Thomas Csordas, an anthropology professor at University of California San Diego who has studied charismatic Christian communities, spoke to the AP and said while communities like these are conservative, authoritarian, and patriarchal, he didn’t think the group’s leaders would “exert influence over Barrett’s judicial decisions.” Csordas also told Newsweek: “They think the Bible says men should be leaders; originally women could have some authority over other women but not in the community as a whole, though my impression is that this has moderated somewhat over time. Women are subordinate to their husbands in the sense that the man has the final word, but not that the woman must be silent.”
Barrett has previously been open about her partnership with her husband. In her remarks after being nominated, she said, “I could not manage this very full life without the unwavering support of my husband, Jesse. At the start of our marriage, I imagined that we would run our household as partners. As it has turned out, Jesse does far more than his share of the work.”
But what about the covenant?
Connolly told Politico: “After a multi-year period of prayer and discernment, many People of Praise members choose to make a permanent commitment called a covenant. The covenant of the People of Praise is a promise of love and service we choose to make to one another. The covenant is not an oath or a vow. Our covenant is a commitment to be there for one another for the long run, to support one another through thick and thin, through all of life’s seasons.”
The AP reports that the covenant states, “We agree to obey the direction of the Holy Spirit manifested in and through these ministries in full harmony with the church,” and while it’s unconfirmed whether Barrett took the covenant, it’s rare for longtime members not to.
Is People of Praise connected to The Handmaid’s Tale?
The Post reports that in a 2010 People of Praise directory, Barrett was listed as holding the title of a “handmaid,” the name for a leadership position for women in the group. The name is reported to be taken from the Bible’s description of Mary as “the handmaid of the Lord.”
Connolly said in a 2018 statement that the “handmaid” title was dropped in recent years since its meaning had “shifted dramatically in our culture,” most likely referring to The Handmaid’s Tale television show that was adapted from Margaret Atwood’s novel of the same name.
According to Politico, Atwood read “news reports about women’s rights and religious fundamentalism” while researching her novel, including a report about a different charismatic Catholic group that used the term “Handmaiden.” Atwood told the outlet she wasn’t sure if People of Praise helped inspire her book, saying that her research notes are housed at the University of Toronto. She said in a statement: “Unless I can go back into the clippings file, I hesitate to say anything specific.”
What have former members said about the group?
ELLE.com spoke with a former People of Praise member, who describes the group as being tight-knit and adhering to traditional gender roles. (She requested not to be named for the privacy of her family.) She first got involved with People of Praise through her husband, whom she met in college. When they decided to get married, People of Praise put together a potluck for their wedding reception. “The sense of community is what’s really, really attractive about People of Praise,” she says. But, she notes, that can be a “double-edged sword.” She says, “Some members don’t form strong friendships outside of People of Praise. The result can be, if you leave, you’re leaving all of that. I’ve never heard of any intentional shunning practices, but you’re still leaving.” Especially for larger branches that have their own schools, she says, “It really becomes your entire life pretty easily.”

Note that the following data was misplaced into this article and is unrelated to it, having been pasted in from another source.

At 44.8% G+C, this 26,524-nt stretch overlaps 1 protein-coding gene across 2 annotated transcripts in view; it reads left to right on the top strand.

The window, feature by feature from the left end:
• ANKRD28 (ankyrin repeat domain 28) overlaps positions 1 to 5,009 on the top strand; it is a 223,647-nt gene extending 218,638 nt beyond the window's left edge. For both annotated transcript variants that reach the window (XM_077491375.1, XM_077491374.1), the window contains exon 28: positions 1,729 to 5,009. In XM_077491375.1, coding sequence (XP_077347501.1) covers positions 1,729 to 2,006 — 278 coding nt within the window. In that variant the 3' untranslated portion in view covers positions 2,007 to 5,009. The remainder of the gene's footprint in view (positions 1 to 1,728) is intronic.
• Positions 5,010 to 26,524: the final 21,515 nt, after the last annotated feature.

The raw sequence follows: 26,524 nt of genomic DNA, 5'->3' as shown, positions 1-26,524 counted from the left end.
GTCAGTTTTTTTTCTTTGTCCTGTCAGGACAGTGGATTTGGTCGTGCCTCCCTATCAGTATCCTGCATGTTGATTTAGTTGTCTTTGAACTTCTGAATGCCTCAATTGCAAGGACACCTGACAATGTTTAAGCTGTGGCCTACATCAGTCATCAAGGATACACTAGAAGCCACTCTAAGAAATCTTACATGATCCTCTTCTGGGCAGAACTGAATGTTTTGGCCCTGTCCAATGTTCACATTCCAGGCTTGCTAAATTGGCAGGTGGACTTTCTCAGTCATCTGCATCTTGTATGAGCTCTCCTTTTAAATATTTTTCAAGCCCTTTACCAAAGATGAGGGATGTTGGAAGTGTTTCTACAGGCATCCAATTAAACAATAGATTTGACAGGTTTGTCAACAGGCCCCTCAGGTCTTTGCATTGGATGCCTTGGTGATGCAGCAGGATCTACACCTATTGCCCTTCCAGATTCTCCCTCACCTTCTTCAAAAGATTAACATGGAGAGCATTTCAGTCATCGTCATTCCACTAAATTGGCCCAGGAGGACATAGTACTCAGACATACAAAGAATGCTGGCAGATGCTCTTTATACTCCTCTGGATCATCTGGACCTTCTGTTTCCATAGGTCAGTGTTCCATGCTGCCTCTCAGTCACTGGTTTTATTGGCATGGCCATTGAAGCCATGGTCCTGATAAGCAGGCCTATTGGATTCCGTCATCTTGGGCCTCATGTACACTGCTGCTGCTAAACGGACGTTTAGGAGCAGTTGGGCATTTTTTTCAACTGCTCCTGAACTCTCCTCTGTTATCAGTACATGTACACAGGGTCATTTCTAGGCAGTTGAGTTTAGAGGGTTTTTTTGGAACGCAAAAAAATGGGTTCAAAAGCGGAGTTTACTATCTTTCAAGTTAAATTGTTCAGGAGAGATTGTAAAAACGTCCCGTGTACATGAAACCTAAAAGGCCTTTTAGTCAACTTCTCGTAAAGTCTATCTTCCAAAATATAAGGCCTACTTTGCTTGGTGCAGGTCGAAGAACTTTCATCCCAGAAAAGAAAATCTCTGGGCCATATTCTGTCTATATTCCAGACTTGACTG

She and her husband went “underway” with People of Praise, which she describes as a type of trial membership. She learned that if you’re a member and single, you’re supposed to get permission from your “head” to date, which she found surprising. She describes the “heads” as being “responsible for guiding you, so they actually do get to make some decisions for you. What that looks like is really going to depend a lot on the person, but also, to a certain extent, on the branch.” She also learned how when a woman gets married, her spiritual head becomes her husband: “I asked about it, and I was told that you couldn’t have divided lines of authority.” The two left People of Praise when they moved to a city without a branch in order to attend graduate school. She says it offered a “graceful way” to leave.
When it comes to the Supreme Court nomination, she says the group’s approach to gender norms gives her pause when considering that Barrett could be replacing Ginsburg’s seat on the court. She also believes the public deserves to know about the covenant Barrett most likely took. “What has surprised me is the lack of transparency,” she adds. “If Barrett believes the group does not present a problem and she has nothing to hide, she should be transparent about what’s in the covenant and what she believes about the headship structure in regards to gender. For a group that is so excited about the work they’re doing, it’s surprising to me that they’re not interested in sharing that and that their leadership seems so tightlipped.”